Priority Research Papers:

CXCL16 regulates cisplatin-induced acute kidney injury

Hua Liang, Zhengmao Zhang, Liqun He and Yanlin Wang _

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Oncotarget. 2016; 7:31652-31662. https://doi.org/10.18632/oncotarget.9386

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Hua Liang1,2, Zhengmao Zhang1, Liqun He3 and Yanlin Wang1,4

1 Selzman Institute for Kidney Health and Section of Nephrology, Department of Medicine, Baylor College of Medicine, Houston, Texas, United States of America

2 Department of Anesthesiology, Affiliated Foshan Hospital of Sun Yat-Sen University, Foshan, China

3 Section of Nephrology, Department of Medicine, Shuguang Hospital, Shanghai, China

4 Center for Translational Research on Inflammatory Diseases and Renal Section, Michael E. DeBakey Veterans Affairs Medical Center, Houston, Texas, United States of America

Correspondence to:

Yanlin Wang, email:

Liqun He, email:

Keywords: acute kidney injury, cisplatin, chemokines, cytokines, apoptosis

Received: January 21, 2016 Accepted: May 04, 2016 Published: May 15, 2016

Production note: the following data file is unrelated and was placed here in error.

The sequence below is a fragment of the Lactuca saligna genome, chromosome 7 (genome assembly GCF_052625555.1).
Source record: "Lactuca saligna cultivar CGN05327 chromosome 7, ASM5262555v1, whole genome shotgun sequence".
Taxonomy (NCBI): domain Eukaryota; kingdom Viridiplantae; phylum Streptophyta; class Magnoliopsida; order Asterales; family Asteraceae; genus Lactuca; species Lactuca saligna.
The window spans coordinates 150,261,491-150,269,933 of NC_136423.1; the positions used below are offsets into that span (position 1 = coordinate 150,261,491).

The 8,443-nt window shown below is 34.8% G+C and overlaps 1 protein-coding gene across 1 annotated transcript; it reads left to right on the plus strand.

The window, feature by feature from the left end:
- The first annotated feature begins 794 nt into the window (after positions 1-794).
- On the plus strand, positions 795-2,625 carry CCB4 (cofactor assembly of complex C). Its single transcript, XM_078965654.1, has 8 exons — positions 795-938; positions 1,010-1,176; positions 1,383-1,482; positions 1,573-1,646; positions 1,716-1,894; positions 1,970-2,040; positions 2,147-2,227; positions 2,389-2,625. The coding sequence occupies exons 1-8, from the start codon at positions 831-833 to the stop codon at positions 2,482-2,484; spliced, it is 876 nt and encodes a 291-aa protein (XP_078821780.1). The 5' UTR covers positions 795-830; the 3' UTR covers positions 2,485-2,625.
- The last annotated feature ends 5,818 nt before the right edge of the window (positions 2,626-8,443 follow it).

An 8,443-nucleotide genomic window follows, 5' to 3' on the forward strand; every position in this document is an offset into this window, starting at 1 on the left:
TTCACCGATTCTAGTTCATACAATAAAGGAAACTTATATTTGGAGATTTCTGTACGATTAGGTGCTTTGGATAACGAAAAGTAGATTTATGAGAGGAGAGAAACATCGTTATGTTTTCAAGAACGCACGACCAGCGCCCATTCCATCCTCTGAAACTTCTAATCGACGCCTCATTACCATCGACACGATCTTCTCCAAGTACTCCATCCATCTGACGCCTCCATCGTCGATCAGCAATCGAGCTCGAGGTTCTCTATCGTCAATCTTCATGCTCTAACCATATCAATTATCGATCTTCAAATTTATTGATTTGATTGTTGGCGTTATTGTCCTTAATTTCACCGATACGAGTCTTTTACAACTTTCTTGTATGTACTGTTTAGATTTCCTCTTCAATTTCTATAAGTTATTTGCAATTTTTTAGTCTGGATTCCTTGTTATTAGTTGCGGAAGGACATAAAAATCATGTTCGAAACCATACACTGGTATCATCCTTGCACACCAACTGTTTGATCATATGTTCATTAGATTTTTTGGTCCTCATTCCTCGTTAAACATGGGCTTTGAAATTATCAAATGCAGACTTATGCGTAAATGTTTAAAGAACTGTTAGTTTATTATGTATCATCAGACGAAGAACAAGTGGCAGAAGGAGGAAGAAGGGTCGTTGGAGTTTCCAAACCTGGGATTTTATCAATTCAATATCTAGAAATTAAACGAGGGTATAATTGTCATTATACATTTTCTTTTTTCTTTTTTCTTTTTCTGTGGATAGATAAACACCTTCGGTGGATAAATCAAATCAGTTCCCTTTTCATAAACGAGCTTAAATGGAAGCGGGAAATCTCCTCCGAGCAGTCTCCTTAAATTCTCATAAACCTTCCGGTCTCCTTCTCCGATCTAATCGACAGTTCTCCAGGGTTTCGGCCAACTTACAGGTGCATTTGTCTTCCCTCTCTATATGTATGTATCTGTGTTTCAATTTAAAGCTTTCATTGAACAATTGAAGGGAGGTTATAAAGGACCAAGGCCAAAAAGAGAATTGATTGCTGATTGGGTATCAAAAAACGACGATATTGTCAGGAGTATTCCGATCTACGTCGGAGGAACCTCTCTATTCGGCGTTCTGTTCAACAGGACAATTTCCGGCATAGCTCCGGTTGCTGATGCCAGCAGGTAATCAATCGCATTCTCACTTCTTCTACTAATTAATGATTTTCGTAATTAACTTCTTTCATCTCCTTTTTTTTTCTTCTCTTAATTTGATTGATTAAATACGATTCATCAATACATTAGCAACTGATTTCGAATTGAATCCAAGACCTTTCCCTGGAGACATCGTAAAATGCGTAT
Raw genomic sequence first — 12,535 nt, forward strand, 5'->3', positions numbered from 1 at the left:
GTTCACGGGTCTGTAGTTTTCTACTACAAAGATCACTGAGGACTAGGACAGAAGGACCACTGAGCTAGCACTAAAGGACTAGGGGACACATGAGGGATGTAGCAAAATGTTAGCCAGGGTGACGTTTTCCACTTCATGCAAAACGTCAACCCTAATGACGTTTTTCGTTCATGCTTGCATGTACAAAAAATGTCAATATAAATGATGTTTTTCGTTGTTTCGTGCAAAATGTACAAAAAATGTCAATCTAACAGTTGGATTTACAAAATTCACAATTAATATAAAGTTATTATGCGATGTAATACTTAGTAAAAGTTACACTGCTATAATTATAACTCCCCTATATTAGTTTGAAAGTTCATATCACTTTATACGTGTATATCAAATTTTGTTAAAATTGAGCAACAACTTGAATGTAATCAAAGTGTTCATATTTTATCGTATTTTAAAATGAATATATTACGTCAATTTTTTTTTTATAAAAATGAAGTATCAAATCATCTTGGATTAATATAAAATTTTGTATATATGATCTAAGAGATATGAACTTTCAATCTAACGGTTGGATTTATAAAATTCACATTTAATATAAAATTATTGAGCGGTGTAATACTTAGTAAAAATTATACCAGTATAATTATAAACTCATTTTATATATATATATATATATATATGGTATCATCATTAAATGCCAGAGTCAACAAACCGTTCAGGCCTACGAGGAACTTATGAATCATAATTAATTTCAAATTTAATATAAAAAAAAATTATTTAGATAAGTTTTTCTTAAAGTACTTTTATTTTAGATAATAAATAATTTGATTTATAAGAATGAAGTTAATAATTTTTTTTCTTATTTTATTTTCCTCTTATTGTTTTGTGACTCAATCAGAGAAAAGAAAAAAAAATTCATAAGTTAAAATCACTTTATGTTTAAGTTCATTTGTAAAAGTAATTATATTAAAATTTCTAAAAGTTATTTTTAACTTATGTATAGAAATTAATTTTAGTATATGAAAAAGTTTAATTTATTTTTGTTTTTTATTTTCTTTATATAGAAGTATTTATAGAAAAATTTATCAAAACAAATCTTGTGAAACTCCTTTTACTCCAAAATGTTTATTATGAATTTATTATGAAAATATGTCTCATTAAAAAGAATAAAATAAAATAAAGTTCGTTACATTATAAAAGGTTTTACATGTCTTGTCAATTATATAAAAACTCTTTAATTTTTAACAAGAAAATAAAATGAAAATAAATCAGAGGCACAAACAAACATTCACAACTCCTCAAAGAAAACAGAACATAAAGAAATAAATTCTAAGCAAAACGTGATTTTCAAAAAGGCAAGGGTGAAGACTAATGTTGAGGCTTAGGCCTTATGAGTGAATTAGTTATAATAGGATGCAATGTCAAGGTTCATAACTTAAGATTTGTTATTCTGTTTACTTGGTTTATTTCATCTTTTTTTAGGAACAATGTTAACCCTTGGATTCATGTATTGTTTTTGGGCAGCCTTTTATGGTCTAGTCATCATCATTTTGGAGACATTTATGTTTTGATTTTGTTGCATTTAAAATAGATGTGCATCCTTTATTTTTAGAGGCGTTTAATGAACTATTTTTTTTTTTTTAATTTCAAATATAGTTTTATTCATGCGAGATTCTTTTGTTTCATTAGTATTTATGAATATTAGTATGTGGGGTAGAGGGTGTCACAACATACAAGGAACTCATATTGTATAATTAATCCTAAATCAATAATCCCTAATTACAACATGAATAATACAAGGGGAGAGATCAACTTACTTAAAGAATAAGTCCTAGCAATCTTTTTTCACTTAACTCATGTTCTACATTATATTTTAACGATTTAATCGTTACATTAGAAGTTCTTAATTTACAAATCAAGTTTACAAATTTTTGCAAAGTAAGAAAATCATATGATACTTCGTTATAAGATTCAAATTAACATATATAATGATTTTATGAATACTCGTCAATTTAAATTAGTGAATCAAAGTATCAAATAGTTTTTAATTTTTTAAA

The pathogenesis of cisplatin-induced acute kidney injury (AKI) is characterized by tubular cell apoptosis and inflammation. However, the molecular mechanisms are not fully understood. We found that CXCL16 was induced in renal tubular epithelial cells in response to cisplatin-induced AKI. Therefore, we investigated whether CXCL16 played a role in cisplatin–induced tubular cell apoptosis and inflammation. Wild-type and CXCL16 knockout mice were administrated with vehicle or cisplatin at 20 mg/kg by intraperitoneal injection. CXCL16 knockout mice had lower blood urea nitrogen and less tubular damage following cisplatin-induced AKI as compared with wild-type mice. Genetic disruption of CXCL16 reduced tubular epithelial cell apoptosis and decreased caspase-3 activation. Furthermore, CXCL16 deficiency inhibited infiltration of macrophages and T cells into the kidneys following cisplatin treatment, which was associated with reduced expression of the proinflammatory cytokines in the kidneys. Taken together, our results indicate that CXCL16 plays a crucial role in the pathogenesis of cisplatin–induced AKI through regulation of apoptosis and inflammation and maybe a novel therapeutic target for cisplatin-induced AKI.

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